First elected to the Senate in 1998, he took office the following January and won re-election every two years thereafter until he announced in 2012 that he would be leaving the Senate, citing weariness with commuting between New York City and Albany and in general being ready for "another chapter in my life." At one time he was Chairman of the Senate Committee on Health, later that committee’s Ranking Minority Member.His signature legislative accomplishments in the New York State legislature included the passage of the Sexual Orientation Non-Discrimination Act (SONDA) (2002) and Timothy's Law, which requires mental health parity for patients by insurance companies (2006) which were subsequently signed into law by Governor George Pataki. He was also the prime sponsor of the state's Gender Expression Non-Discrimination Act (GENDA), which had been passed numerous times by the State Assembly but previously not come up for a vote in the Senate. Finally, in 2019 the bill passed both the Assembly and the Senate and was eventually signed by Governor Cuomo.He was also instrumental in the ultimate passage of the Hate Crimes Protection Act of 2000, which stipulates longer penalties for those convicted of alleged hate crimes and mandates that New York State keep an active database of these crimes. Duane's advocacy of this cause was personal as well as principled; in 1983, he was hospitalized after being assaulted by two men shouting anti-gay epithets, yet the perpetrators were charged only with a misdemeanor. He also took the lead on "Manny's Law," which requires hospitals to disclose to indigent patients the availability of state-sponsored funds for health care costs, and worked to enact a rental cap of 30 percent of income for people who are living with AIDS and eligible for government financial assistance.Prior to his election to the New York State Senate in 1998, Duane served on the New York City Council, to which he was first elected in 1991.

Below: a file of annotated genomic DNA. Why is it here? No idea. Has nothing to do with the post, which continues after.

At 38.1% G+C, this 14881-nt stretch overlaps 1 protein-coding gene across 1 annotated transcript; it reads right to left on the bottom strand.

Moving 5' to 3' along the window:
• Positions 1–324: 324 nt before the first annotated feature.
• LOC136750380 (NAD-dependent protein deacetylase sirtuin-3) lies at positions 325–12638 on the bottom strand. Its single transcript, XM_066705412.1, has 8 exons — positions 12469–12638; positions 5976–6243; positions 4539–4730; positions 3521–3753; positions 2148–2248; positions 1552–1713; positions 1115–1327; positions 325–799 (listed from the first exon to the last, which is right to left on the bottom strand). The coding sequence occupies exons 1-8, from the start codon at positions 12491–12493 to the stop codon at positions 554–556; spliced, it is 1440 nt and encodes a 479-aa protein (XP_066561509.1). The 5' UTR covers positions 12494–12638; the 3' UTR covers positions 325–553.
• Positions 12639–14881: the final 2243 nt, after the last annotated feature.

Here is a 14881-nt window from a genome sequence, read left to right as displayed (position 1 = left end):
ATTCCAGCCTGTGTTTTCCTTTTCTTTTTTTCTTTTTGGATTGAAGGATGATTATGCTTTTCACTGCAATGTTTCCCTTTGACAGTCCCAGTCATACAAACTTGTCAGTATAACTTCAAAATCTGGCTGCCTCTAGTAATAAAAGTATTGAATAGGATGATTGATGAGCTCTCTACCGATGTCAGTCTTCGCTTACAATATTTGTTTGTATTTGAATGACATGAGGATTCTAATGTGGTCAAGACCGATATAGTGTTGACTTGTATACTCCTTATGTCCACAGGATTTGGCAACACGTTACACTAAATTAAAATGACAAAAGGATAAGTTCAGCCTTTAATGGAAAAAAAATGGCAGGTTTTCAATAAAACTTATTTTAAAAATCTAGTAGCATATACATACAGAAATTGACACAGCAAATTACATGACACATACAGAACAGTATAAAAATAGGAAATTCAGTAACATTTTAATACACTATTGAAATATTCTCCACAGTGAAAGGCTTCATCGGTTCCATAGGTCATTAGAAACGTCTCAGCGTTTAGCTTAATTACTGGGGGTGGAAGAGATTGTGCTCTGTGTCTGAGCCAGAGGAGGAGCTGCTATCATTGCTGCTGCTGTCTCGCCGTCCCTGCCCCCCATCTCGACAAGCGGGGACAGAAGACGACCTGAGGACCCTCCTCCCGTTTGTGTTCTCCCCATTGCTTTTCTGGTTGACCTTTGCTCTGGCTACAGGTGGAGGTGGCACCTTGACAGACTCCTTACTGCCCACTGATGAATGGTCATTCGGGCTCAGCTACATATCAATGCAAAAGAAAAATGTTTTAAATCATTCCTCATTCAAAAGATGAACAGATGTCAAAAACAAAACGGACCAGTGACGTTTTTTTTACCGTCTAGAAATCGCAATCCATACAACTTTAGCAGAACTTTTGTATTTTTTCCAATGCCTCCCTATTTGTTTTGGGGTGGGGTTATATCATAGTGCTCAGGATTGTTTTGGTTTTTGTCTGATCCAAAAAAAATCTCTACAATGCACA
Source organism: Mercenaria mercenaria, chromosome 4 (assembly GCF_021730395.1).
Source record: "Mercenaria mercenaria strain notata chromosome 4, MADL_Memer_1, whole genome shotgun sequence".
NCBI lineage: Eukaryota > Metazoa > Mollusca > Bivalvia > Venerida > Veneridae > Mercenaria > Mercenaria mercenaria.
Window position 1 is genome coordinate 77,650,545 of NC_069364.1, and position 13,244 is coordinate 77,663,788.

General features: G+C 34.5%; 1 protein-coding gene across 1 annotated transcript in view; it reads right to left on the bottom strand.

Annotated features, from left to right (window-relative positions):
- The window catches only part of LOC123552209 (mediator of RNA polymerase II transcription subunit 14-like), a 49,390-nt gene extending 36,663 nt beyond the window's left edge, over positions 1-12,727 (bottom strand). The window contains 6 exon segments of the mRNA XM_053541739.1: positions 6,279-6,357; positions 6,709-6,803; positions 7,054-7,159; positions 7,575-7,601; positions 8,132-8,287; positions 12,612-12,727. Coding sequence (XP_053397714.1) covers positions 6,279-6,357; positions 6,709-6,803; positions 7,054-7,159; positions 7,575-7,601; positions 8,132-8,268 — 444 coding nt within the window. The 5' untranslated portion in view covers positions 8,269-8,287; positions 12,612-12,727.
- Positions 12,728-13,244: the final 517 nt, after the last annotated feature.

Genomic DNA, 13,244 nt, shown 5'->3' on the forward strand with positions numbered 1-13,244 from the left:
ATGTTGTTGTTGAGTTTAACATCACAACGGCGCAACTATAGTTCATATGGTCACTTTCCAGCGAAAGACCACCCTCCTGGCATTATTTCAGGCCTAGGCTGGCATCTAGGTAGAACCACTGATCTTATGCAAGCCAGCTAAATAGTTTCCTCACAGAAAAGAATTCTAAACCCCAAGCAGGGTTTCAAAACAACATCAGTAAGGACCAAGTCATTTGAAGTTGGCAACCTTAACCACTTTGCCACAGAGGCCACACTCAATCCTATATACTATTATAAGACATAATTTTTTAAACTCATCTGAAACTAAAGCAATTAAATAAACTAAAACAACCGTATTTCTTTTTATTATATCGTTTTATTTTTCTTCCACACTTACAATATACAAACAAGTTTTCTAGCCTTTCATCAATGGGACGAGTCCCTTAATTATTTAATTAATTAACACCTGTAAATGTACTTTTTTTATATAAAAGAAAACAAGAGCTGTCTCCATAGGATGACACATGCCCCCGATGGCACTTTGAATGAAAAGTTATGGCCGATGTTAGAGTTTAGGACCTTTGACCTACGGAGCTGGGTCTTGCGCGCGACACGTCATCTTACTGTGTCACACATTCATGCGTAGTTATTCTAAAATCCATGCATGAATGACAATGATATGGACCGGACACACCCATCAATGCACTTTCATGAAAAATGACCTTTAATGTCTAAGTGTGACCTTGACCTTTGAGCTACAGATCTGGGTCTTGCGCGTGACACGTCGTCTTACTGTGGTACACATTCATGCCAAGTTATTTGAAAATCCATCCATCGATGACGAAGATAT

Andrew Jacobs, later a correspondent for The New York Times and a director and producer of a 2008 documentary, served as his press secretary during his successful run for the Council. Duane and Antonio Pagán, first elected in the same year, were the first two openly gay city council members in New York. For part of that time, Christine Quinn worked as his chief of staff. When he resigned his council seat on being sworn into the Senate, she successfully ran to succeed him.In 1994, Duane ran for the U.S. House of Representatives against incumbent Jerrold Nadler, losing the primary election by a margin of two to one.Duane had also served as a member of his local Community Board, and four terms as Male Democratic District Leader in the 64th New York State Legislature.

Only the second openly LGBT member of the New York Legislature, he later became one of six, alongside Assemblymembers Micah Kellner, Daniel O'Donnell, Matthew Titone, Harry Bronson and Deborah Glick.